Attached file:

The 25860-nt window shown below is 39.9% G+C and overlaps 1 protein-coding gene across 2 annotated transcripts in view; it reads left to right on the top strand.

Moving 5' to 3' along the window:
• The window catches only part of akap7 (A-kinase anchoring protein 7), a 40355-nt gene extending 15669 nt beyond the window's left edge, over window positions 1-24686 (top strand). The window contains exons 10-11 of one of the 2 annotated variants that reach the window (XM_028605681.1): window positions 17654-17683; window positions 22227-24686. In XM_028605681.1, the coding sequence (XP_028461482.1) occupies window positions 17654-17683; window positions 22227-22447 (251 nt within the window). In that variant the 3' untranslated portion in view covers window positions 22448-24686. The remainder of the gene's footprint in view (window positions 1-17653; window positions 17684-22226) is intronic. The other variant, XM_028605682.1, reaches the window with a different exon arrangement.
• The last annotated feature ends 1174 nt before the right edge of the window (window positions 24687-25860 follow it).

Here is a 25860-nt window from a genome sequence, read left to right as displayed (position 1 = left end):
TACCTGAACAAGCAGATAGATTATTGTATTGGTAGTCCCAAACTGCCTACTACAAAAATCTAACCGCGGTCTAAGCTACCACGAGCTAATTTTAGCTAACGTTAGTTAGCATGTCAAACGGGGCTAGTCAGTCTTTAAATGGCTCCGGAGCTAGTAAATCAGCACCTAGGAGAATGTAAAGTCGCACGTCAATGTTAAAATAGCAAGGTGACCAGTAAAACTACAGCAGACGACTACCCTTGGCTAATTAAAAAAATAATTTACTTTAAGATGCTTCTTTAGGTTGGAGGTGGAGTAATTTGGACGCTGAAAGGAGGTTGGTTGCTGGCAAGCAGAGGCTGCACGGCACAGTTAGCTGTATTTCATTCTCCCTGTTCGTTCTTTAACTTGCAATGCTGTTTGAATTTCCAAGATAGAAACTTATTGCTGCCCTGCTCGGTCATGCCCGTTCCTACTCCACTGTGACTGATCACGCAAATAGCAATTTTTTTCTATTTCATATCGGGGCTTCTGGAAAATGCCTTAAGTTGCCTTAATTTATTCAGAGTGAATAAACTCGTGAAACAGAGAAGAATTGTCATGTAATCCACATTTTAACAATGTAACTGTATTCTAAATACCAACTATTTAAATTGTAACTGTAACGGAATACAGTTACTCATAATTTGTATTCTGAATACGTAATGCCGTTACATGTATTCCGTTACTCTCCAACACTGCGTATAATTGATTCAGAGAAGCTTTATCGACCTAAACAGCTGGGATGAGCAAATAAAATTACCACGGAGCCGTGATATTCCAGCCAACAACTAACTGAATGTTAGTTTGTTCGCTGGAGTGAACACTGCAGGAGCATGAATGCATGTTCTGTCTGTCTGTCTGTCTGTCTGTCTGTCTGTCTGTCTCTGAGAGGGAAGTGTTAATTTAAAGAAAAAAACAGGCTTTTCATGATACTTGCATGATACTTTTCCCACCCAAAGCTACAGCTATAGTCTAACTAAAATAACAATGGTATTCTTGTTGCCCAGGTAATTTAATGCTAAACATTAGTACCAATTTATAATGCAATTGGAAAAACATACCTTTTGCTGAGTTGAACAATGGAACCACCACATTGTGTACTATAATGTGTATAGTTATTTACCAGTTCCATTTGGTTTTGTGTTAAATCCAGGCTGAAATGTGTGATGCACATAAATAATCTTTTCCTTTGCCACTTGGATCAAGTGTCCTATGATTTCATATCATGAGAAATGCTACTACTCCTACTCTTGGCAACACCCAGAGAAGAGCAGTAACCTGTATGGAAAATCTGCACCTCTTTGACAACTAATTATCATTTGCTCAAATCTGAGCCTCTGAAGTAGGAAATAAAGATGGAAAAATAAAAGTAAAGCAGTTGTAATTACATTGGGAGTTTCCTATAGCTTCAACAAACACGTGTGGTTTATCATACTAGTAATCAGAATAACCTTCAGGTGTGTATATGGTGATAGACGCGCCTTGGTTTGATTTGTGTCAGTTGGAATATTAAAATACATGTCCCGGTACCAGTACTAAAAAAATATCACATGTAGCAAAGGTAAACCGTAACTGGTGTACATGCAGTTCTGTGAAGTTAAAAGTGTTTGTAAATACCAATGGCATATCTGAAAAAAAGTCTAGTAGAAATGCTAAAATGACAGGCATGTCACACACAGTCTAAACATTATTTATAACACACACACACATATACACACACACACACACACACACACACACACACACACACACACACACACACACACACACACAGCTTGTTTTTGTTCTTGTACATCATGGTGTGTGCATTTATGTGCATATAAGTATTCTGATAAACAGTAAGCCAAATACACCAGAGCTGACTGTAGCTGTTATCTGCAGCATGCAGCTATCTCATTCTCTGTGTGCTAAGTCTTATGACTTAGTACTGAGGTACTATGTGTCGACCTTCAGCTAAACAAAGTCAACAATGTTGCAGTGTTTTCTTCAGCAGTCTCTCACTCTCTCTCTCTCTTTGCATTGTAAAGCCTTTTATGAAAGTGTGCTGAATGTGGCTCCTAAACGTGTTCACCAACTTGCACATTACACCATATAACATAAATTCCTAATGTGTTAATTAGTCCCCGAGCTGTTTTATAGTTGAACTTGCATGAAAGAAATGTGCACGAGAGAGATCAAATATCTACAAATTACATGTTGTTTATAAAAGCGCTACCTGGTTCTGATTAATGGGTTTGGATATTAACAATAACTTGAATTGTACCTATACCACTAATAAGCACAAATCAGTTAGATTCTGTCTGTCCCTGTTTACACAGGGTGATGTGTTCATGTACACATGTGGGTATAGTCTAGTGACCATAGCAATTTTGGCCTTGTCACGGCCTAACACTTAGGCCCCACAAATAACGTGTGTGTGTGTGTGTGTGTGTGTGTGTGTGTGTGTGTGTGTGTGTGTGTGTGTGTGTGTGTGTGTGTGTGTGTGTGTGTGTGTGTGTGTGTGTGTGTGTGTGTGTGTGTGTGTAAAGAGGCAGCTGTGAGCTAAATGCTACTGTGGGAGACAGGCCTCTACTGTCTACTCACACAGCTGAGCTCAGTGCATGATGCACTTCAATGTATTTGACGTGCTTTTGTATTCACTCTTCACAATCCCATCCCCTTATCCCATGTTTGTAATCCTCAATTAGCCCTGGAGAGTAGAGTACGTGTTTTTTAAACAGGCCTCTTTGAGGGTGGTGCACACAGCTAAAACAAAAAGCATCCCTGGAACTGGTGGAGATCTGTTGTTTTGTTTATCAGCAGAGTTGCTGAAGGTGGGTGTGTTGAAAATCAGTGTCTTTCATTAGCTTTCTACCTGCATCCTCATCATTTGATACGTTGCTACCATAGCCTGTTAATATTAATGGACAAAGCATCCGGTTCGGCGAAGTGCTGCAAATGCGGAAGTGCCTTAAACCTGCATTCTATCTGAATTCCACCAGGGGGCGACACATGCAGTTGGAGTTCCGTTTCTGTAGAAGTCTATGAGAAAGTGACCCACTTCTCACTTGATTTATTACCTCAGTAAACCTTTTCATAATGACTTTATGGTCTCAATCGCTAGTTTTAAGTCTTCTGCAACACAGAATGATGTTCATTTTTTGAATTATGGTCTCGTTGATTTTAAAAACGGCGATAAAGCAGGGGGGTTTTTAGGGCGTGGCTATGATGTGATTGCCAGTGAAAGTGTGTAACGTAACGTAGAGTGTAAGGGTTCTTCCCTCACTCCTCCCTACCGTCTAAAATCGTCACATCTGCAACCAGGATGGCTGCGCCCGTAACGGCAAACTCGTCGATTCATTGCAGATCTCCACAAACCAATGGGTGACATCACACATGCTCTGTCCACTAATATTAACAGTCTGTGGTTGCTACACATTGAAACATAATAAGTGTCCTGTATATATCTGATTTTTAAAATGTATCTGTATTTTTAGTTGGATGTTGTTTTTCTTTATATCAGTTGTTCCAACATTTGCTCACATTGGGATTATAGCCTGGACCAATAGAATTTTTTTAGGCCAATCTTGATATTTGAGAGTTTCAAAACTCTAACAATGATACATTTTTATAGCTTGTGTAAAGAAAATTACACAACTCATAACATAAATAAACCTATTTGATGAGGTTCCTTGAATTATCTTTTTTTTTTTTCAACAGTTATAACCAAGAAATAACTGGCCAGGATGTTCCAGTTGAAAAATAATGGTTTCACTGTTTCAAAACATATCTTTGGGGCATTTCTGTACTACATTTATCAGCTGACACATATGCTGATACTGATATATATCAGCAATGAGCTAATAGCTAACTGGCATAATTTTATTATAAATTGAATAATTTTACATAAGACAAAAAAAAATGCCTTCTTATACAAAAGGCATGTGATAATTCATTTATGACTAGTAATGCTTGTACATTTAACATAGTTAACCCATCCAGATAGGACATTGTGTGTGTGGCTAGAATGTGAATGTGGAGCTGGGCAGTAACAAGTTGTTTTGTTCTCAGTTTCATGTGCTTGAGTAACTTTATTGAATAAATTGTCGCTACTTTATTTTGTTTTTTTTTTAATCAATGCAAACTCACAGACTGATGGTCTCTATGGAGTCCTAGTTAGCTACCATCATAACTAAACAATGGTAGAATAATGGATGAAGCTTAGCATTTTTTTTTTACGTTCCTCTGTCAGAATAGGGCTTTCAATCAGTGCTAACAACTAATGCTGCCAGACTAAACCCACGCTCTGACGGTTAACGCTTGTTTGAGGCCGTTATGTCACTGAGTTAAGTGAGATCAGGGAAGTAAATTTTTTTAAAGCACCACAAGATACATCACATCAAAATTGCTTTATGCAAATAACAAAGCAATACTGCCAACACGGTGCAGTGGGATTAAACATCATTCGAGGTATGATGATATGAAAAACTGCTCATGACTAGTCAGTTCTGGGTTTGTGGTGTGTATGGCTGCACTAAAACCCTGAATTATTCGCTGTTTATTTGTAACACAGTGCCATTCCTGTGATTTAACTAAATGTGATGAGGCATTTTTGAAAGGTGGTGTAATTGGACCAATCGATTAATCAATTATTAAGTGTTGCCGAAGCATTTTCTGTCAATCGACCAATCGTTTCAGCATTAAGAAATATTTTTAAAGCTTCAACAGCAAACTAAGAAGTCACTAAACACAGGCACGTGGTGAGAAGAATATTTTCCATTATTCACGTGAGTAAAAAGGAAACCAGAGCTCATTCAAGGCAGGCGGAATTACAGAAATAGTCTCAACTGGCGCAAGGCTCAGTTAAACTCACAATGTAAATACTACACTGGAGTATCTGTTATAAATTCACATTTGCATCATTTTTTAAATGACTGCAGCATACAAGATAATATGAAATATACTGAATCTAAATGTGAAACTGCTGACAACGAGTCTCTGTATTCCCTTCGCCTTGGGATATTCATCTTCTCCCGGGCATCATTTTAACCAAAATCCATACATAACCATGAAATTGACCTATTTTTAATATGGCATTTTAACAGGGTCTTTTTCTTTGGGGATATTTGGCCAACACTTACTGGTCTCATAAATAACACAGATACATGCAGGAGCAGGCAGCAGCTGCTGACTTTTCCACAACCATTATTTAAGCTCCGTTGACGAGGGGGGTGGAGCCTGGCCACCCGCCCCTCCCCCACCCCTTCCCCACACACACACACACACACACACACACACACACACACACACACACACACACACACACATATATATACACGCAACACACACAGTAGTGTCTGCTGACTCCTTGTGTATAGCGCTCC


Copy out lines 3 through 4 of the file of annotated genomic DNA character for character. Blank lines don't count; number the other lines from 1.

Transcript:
• The window catches only part of akap7 (A-kinase anchoring protein 7), a 40355-nt gene extending 15669 nt beyond the window's left edge, over window positions 1-24686 (top strand). The window contains exons 10-11 of one of the 2 annotated variants that reach the window (XM_028605681.1): window positions 17654-17683; window positions 22227-24686. In XM_028605681.1, the coding sequence (XP_028461482.1) occupies window positions 17654-17683; window positions 22227-22447 (251 nt within the window). In that variant the 3' untranslated portion in view covers window positions 22448-24686. The remainder of the gene's footprint in view (window positions 1-17653; window positions 17684-22226) is intronic. The other variant, XM_028605682.1, reaches the window with a different exon arrangement.
• The last annotated feature ends 1174 nt before the right edge of the window (window positions 24687-25860 follow it).